A handful of MPs have sabotaged an attempt to exempt Parliament from the Freedom of Information Act.
Former Tory Whip David Maclean held up the white flag after the critics staged a parliamentary filibuster in the Commons.
The outcome was that his two-clause Freedom of Information (amendment) Bill had failed to secure passage and is now adjourned until next Friday.
Maclean afterwards acknowledged that the bill was as good as dead.
He said: "They have sabotaged the bill, they have wrecked it, they have talked it out – that is a legitimate thing to do. I think they are wrong, but I cannot condemn the strategy that I have used myself."
The bill was introduced to safeguard MPs' constitutency correspondence from being disclosed under the Freedom of Information Act. While the Government remained neutral, Constitutional Affairs Minister Bridget Prentice acknowledged there was an issue to be addressed.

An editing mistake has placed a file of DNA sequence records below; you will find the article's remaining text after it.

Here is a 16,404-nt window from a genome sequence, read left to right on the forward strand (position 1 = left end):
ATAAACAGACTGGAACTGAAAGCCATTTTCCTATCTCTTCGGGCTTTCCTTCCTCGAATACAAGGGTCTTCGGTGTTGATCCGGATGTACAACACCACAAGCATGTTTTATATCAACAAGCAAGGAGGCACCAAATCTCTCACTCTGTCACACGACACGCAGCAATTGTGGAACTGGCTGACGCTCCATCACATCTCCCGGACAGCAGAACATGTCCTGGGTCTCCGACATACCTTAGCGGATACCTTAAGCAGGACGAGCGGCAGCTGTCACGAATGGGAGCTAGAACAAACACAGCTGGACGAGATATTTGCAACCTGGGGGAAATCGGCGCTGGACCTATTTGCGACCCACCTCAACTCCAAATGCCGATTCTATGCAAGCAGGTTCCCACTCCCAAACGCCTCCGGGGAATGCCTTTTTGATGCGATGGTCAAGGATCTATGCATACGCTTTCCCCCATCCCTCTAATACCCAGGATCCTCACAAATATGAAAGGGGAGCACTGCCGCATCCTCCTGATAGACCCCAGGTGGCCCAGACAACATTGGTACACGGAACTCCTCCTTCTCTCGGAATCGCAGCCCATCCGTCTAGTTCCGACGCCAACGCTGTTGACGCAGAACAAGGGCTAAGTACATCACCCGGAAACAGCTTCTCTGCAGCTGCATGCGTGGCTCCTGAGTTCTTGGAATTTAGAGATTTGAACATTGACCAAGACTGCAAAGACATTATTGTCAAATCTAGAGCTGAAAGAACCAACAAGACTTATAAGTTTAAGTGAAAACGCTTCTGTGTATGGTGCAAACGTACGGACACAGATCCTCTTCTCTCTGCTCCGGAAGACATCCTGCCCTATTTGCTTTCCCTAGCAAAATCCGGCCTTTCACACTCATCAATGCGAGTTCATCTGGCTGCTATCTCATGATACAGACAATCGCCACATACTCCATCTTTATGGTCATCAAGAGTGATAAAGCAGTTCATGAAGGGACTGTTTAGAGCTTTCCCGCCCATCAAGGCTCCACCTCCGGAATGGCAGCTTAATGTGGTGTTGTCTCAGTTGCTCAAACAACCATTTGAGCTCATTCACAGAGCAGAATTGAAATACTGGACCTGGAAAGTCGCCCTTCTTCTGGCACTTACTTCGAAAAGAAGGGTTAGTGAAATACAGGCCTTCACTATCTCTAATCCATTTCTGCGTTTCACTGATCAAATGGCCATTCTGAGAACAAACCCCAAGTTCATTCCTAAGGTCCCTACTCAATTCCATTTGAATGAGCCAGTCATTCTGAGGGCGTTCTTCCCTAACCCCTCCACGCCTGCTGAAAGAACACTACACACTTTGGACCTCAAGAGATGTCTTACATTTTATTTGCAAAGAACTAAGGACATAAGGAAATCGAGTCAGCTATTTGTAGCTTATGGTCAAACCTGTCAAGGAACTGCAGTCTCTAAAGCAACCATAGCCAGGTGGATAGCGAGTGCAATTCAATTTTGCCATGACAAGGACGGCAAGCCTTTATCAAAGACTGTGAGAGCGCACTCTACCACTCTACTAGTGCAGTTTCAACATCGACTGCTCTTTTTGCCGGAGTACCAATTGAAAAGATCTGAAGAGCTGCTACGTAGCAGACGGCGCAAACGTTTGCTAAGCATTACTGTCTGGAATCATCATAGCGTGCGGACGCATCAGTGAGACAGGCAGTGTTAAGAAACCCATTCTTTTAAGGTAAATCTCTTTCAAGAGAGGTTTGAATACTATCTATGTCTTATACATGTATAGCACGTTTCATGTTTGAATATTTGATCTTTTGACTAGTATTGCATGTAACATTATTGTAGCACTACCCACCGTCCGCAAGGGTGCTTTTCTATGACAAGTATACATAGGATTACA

The opponents only amounted to a handful of MPS who remained behind on a Friday, when most of their colleagues are away, to block the bill. They included Lib Dem MPs Norman Baker and Simon Hughes, Tory MP Richard Shepherd and Labour MP David Winnick who spoke in opposition.
Afterwards, Hughes said: "If there is an issue it should be addressed across the parties."
Maclean said: "I still think there is a genuine problem and I think that parliament sooner rather than later will address it."
To the alarm of critics the debate revealed widespread backing for Maclean. Hughes proposed an amendment to ensure that MPs expenses would continue to be made public by law, rather than at present at the discretion of parliament.
But the amendment was defeated by 46 votes to 6.
That led Hughes to accuse the Tories, who had followed ministers into the Lobbies, of coming out in favour of Maclean's bill.
The Speaker assured MPs that regardless of the fate of the bill, MPs' expenses would continue to be made public as in the past.